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Understand ADR Concepts

Understand ADR Concepts
We’re now going to move on to discuss ADR, alternative dispute resolution concepts. This is a general introduction and look at concepts. And then later on, we’re going to look more in depth at the true key building blocks of ADR which are arbitration and mediation. So in this segment, I first of all want to give you an example of a form of mediation, and then we’ll look at an example of a form of arbitration. But the basic message here is that you can start with the two building blocks that we’ll explore later on. But you can be as creative as you want to be in developing variations on the two basic themes.
So, let’s start with mediation, and the example I’d like to give you is called a mini-trial. But again, there are a lot of variations on the basic mediation theme. So, here’s the example. Let’s take a look at an actual mini-trial. This was one of the very first mini-trials ever. It involved an intellectual property dispute between Telecredit and TRW. And this case is typical of a lot of litigation. The two parties fought over intellectual property. It was a $6 million claim. The parties spent $500,000 in the early years of the litigation. They exchanged 100,000 documents. The case sat in court for three years, nothing was happening.
And so finally, the Executive Vice President of TRW and the President of Telecredit got on the phone and basically asked, you know why have we outsourced this dispute to the court system? Why have we outsourced it to lawyers? We deal with business problems all the time. Why don’t we get together and just resolve this dispute? And so they came up with a structured negotiation, which later came to be known as a mini-trial. And fundamentally there were five people at this structured negotiation. There’s was the Executive Vice President of TRW, the President of Telecredit.
They each brought an attorney, and then there was a neutral party, an expert on intellectual property, who could answer any technical questions that arose during this negotiation. So, they began on day one with the attorney, one of the attorneys, let’s say the attorney for Telecredit standing up in front of the two executives and explaining her case. And then the executives asked her questions. If there were technical issues, they referred them to the intellectual property expert, and that attorney sat down. And then let’s say the attorney for TRW got up, and again, had about a half day to present the case, answer questions, technical questions go to the expert, that person sits down.
The two executives then go off into a room by themselves for one half hour and settle the dispute. Estimated savings in legal fees, $1 million, but think about the benefits beyond those dollar savings. For one, this procedure gave each executive a chance to hear the case as described by the opposing attorney. And that description might sound quite a bit different from the story that they get from their own attorney. Second, they’re able to come up with a resolution of the case that makes sense from a business perspective. When you’re in court, litigation is a zero sum game. One person’s going to win 6 million, one person’s going to lose 6 million.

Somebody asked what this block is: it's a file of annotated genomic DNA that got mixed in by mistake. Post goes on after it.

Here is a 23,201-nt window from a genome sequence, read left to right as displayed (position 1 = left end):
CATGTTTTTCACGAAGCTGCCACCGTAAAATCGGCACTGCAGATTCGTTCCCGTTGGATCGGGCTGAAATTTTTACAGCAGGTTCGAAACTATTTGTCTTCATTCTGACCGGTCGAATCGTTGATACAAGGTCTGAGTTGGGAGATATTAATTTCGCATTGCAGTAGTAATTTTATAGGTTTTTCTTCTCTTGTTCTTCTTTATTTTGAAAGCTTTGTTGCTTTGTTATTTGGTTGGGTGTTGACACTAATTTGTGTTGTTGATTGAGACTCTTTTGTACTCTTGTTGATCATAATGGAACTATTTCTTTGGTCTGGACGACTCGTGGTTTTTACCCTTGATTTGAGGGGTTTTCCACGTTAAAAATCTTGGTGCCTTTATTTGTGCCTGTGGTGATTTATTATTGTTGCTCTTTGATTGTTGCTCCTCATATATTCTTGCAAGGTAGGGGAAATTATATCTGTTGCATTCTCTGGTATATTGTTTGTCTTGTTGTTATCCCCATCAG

But when you negotiate a settlement as somebody in business, then you can come up with something that preserves the business relationship. So, that’s a quick example of a form of mediation, again you can come up with as many varieties as you want. Let’s now move on to arbitration, and an example of a variation on the arbitration theme. This example is called Rent-A-Judge. Now, this is not the same as the Buy-A-Judge program that has been used in Chicago and other emerging economies for many years, just kidding. With Rent-A-Judge, you actually hire a retired judge to hear the case. And so an example, we’ve got a couple of former roommates who are involved in the dispute, Brad and Jennifer.
Jennifer is especially upset because Brad now has a new roommate called Angeli. So, they’re involved in litigation, Brad Pitt and Jennifer Aniston. And rather than go to court, they use the rent-a-judge procedure. They hire a retired judge to hear the dispute. Now what are the advantages for Brad and Jennifer in using this retired judge? And what would be the advantages for you if you’re involved in a business dispute? Think about that for a second, hit pause if you want. Write down the advantages that you can think of in using this form of arbitration or other forms of arbitration.
Here are some items that might be on your list of advantages. Number one, it might be a lot quicker than sitting for years in the court system waiting for your case to arise. Number two, it might be cheaper, although we’re going to discuss that issue later.
Number three, and this is a big one for Brad and Jennifer, but also for your business, you want to keep the dispute out of the newspapers. You want to keep this private. One way to think about arbitration is that it is a type of litigation, but it’s private litigation. And finally unlike the regular court system, you get to pick the judge. When you’re in the regular court system, the selection of the judge is pretty random. You might end up with a judge who has never handled a business case, who has no idea what’s going on in the type of business dispute that you’re involved with.
With Rent-a-Judge, you pick somebody who’s an expert in the particular area that is in dispute. So, lots of advantages to using that form of ADR.
So, that concludes our look at ADR concepts.
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